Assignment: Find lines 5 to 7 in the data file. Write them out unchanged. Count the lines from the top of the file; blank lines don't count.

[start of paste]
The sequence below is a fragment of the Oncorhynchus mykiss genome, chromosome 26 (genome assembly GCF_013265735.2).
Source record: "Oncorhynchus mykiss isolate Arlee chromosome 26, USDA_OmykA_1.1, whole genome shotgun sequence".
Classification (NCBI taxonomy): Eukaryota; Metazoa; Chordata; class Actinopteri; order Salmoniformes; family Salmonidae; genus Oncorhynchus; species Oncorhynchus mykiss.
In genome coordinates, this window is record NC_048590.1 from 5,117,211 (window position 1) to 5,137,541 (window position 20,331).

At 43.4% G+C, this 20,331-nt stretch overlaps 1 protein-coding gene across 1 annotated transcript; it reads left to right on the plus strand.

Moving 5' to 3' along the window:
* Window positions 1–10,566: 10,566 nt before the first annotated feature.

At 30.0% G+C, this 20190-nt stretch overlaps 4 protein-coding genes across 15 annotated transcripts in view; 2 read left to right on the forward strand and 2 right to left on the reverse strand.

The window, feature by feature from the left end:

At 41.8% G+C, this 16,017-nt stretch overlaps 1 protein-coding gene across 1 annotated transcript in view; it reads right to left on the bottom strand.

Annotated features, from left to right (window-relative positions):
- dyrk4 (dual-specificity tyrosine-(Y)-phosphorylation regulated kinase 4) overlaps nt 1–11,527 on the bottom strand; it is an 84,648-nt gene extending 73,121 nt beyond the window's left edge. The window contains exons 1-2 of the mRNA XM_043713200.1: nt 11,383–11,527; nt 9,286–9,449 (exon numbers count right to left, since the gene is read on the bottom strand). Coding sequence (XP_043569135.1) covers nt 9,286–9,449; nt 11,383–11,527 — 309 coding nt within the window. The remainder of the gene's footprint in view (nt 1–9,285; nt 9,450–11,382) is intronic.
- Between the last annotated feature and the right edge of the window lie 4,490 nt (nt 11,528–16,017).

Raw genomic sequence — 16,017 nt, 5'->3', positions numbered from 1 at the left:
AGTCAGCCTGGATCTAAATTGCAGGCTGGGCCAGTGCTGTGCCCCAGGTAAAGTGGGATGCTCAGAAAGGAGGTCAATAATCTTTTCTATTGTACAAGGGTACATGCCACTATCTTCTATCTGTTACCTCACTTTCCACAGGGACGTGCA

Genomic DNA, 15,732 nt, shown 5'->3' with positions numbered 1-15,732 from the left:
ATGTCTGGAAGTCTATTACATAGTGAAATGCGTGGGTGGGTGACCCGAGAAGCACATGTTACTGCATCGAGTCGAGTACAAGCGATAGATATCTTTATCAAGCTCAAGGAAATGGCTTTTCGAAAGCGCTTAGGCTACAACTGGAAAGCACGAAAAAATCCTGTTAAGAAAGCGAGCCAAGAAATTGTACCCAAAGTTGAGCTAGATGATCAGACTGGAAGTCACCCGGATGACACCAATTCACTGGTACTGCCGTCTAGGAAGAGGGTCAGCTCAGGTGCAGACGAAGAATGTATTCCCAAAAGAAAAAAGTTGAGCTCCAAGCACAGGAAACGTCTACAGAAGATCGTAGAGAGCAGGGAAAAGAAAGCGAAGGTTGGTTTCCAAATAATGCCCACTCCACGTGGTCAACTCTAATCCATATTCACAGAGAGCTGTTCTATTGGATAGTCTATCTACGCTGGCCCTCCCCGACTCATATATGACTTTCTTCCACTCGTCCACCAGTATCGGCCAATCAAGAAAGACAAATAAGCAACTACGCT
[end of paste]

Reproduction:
At 43.4% G+C, this 20,331-nt stretch overlaps 1 protein-coding gene across 1 annotated transcript; it reads left to right on the plus strand.

Moving 5' to 3' along the window:
* Window positions 1–10,566: 10,566 nt before the first annotated feature.